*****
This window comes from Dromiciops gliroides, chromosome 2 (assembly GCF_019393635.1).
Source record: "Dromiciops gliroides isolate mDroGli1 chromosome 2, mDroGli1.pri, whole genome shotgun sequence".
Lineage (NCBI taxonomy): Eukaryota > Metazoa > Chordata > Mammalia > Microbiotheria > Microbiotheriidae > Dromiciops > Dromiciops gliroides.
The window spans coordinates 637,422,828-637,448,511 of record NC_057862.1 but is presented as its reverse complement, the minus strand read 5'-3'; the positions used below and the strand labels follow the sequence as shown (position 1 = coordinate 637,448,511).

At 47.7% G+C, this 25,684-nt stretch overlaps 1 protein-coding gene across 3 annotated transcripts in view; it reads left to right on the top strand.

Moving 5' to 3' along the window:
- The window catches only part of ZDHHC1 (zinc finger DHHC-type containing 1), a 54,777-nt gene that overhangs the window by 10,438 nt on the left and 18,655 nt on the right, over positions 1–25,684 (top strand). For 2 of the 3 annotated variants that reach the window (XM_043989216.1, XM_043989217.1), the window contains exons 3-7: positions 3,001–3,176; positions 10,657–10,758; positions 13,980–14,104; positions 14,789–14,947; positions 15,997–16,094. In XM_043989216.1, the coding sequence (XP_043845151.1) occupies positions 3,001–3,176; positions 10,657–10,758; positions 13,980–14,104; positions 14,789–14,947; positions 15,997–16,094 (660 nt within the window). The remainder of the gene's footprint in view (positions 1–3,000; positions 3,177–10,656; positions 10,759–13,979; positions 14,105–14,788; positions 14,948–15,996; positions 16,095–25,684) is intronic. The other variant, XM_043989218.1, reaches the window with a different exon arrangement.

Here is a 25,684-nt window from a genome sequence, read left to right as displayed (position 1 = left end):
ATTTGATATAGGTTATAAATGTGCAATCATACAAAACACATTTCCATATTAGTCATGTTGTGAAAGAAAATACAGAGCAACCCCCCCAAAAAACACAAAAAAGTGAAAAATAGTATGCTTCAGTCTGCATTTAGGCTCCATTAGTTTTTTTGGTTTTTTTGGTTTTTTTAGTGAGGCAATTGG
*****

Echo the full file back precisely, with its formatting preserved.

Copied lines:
This window comes from Dromiciops gliroides, chromosome 2 (assembly GCF_019393635.1).
Source record: "Dromiciops gliroides isolate mDroGli1 chromosome 2, mDroGli1.pri, whole genome shotgun sequence".
Lineage (NCBI taxonomy): Eukaryota > Metazoa > Chordata > Mammalia > Microbiotheria > Microbiotheriidae > Dromiciops > Dromiciops gliroides.
The window spans coordinates 637,422,828-637,448,511 of record NC_057862.1 but is presented as its reverse complement, the minus strand read 5'-3'; the positions used below and the strand labels follow the sequence as shown (position 1 = coordinate 637,448,511).

At 47.7% G+C, this 25,684-nt stretch overlaps 1 protein-coding gene across 3 annotated transcripts in view; it reads left to right on the top strand.

Moving 5' to 3' along the window:
- The window catches only part of ZDHHC1 (zinc finger DHHC-type containing 1), a 54,777-nt gene that overhangs the window by 10,438 nt on the left and 18,655 nt on the right, over positions 1–25,684 (top strand). For 2 of the 3 annotated variants that reach the window (XM_043989216.1, XM_043989217.1), the window contains exons 3-7: positions 3,001–3,176; positions 10,657–10,758; positions 13,980–14,104; positions 14,789–14,947; positions 15,997–16,094. In XM_043989216.1, the coding sequence (XP_043845151.1) occupies positions 3,001–3,176; positions 10,657–10,758; positions 13,980–14,104; positions 14,789–14,947; positions 15,997–16,094 (660 nt within the window). The remainder of the gene's footprint in view (positions 1–3,000; positions 3,177–10,656; positions 10,759–13,979; positions 14,105–14,788; positions 14,948–15,996; positions 16,095–25,684) is intronic. The other variant, XM_043989218.1, reaches the window with a different exon arrangement.

Here is a 25,684-nt window from a genome sequence, read left to right as displayed (position 1 = left end):
ATTTGATATAGGTTATAAATGTGCAATCATACAAAACACATTTCCATATTAGTCATGTTGTGAAAGAAAATACAGAGCAACCCCCCCAAAAAACACAAAAAAGTGAAAAATAGTATGCTTCAGTCTGCATTTAGGCTCCATTAGTTTTTTTGGTTTTTTTGGTTTTTTTAGTGAGGCAATTGG